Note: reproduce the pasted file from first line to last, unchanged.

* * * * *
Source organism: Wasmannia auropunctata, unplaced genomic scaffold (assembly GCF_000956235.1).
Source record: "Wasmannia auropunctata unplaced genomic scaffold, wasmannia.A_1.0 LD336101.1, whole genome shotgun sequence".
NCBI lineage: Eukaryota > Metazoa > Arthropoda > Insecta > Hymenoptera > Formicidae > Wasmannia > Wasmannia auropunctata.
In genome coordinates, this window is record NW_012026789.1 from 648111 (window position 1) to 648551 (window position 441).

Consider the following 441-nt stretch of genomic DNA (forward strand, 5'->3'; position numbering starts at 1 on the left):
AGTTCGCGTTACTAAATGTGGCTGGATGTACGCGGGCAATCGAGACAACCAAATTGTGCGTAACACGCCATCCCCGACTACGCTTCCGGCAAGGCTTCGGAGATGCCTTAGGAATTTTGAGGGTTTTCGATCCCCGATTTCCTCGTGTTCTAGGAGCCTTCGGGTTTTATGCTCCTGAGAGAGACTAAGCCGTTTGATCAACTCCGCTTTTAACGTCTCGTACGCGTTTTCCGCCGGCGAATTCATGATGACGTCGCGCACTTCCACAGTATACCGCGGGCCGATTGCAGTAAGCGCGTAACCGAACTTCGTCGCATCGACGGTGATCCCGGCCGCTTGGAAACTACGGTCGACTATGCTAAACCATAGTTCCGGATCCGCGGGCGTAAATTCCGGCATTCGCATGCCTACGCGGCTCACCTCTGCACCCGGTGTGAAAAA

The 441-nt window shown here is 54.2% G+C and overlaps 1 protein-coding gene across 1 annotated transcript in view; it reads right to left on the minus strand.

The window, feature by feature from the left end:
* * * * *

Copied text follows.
Source organism: Wasmannia auropunctata, unplaced genomic scaffold (assembly GCF_000956235.1).
Source record: "Wasmannia auropunctata unplaced genomic scaffold, wasmannia.A_1.0 LD336101.1, whole genome shotgun sequence".
NCBI lineage: Eukaryota > Metazoa > Arthropoda > Insecta > Hymenoptera > Formicidae > Wasmannia > Wasmannia auropunctata.
In genome coordinates, this window is record NW_012026789.1 from 648111 (window position 1) to 648551 (window position 441).

Consider the following 441-nt stretch of genomic DNA (forward strand, 5'->3'; position numbering starts at 1 on the left):
AGTTCGCGTTACTAAATGTGGCTGGATGTACGCGGGCAATCGAGACAACCAAATTGTGCGTAACACGCCATCCCCGACTACGCTTCCGGCAAGGCTTCGGAGATGCCTTAGGAATTTTGAGGGTTTTCGATCCCCGATTTCCTCGTGTTCTAGGAGCCTTCGGGTTTTATGCTCCTGAGAGAGACTAAGCCGTTTGATCAACTCCGCTTTTAACGTCTCGTACGCGTTTTCCGCCGGCGAATTCATGATGACGTCGCGCACTTCCACAGTATACCGCGGGCCGATTGCAGTAAGCGCGTAACCGAACTTCGTCGCATCGACGGTGATCCCGGCCGCTTGGAAACTACGGTCGACTATGCTAAACCATAGTTCCGGATCCGCGGGCGTAAATTCCGGCATTCGCATGCCTACGCGGCTCACCTCTGCACCCGGTGTGAAAAA

The 441-nt window shown here is 54.2% G+C and overlaps 1 protein-coding gene across 1 annotated transcript in view; it reads right to left on the minus strand.

The window, feature by feature from the left end: